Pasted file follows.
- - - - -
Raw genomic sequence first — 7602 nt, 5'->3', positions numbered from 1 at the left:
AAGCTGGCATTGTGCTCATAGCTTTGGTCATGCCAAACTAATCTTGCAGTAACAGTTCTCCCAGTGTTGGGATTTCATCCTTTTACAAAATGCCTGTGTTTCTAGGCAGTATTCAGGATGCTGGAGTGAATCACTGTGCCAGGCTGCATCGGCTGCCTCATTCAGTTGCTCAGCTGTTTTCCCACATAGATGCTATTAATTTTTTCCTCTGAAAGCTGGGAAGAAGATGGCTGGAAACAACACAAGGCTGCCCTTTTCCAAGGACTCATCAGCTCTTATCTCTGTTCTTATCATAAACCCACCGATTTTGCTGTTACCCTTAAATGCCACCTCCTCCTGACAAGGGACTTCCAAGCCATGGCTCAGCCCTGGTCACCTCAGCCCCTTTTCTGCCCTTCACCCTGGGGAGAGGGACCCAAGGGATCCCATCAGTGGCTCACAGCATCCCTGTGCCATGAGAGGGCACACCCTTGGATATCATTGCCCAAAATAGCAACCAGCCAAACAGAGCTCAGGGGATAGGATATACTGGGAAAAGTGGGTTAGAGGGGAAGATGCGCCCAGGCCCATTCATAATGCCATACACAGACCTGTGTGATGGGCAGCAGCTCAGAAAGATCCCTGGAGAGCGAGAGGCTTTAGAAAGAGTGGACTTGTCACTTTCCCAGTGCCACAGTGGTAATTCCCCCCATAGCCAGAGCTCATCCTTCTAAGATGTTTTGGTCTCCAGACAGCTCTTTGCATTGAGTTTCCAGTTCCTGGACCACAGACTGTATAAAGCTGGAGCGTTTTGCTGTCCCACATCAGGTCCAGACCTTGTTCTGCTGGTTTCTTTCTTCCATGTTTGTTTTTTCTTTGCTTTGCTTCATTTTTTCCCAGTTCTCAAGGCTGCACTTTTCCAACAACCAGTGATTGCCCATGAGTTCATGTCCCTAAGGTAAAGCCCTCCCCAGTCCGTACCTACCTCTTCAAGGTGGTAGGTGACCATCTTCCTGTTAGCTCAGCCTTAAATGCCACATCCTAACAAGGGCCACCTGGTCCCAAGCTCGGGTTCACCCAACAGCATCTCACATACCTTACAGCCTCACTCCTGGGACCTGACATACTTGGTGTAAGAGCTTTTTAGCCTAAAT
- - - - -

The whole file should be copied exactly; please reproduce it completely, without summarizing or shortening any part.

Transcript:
Raw genomic sequence first — 7602 nt, 5'->3', positions numbered from 1 at the left:
AAGCTGGCATTGTGCTCATAGCTTTGGTCATGCCAAACTAATCTTGCAGTAACAGTTCTCCCAGTGTTGGGATTTCATCCTTTTACAAAATGCCTGTGTTTCTAGGCAGTATTCAGGATGCTGGAGTGAATCACTGTGCCAGGCTGCATCGGCTGCCTCATTCAGTTGCTCAGCTGTTTTCCCACATAGATGCTATTAATTTTTTCCTCTGAAAGCTGGGAAGAAGATGGCTGGAAACAACACAAGGCTGCCCTTTTCCAAGGACTCATCAGCTCTTATCTCTGTTCTTATCATAAACCCACCGATTTTGCTGTTACCCTTAAATGCCACCTCCTCCTGACAAGGGACTTCCAAGCCATGGCTCAGCCCTGGTCACCTCAGCCCCTTTTCTGCCCTTCACCCTGGGGAGAGGGACCCAAGGGATCCCATCAGTGGCTCACAGCATCCCTGTGCCATGAGAGGGCACACCCTTGGATATCATTGCCCAAAATAGCAACCAGCCAAACAGAGCTCAGGGGATAGGATATACTGGGAAAAGTGGGTTAGAGGGGAAGATGCGCCCAGGCCCATTCATAATGCCATACACAGACCTGTGTGATGGGCAGCAGCTCAGAAAGATCCCTGGAGAGCGAGAGGCTTTAGAAAGAGTGGACTTGTCACTTTCCCAGTGCCACAGTGGTAATTCCCCCCATAGCCAGAGCTCATCCTTCTAAGATGTTTTGGTCTCCAGACAGCTCTTTGCATTGAGTTTCCAGTTCCTGGACCACAGACTGTATAAAGCTGGAGCGTTTTGCTGTCCCACATCAGGTCCAGACCTTGTTCTGCTGGTTTCTTTCTTCCATGTTTGTTTTTTCTTTGCTTTGCTTCATTTTTTCCCAGTTCTCAAGGCTGCACTTTTCCAACAACCAGTGATTGCCCATGAGTTCATGTCCCTAAGGTAAAGCCCTCCCCAGTCCGTACCTACCTCTTCAAGGTGGTAGGTGACCATCTTCCTGTTAGCTCAGCCTTAAATGCCACATCCTAACAAGGGCCACCTGGTCCCAAGCTCGGGTTCACCCAACAGCATCTCACATACCTTACAGCCTCACTCCTGGGACCTGACATACTTGGTGTAAGAGCTTTTTAGCCTAAAT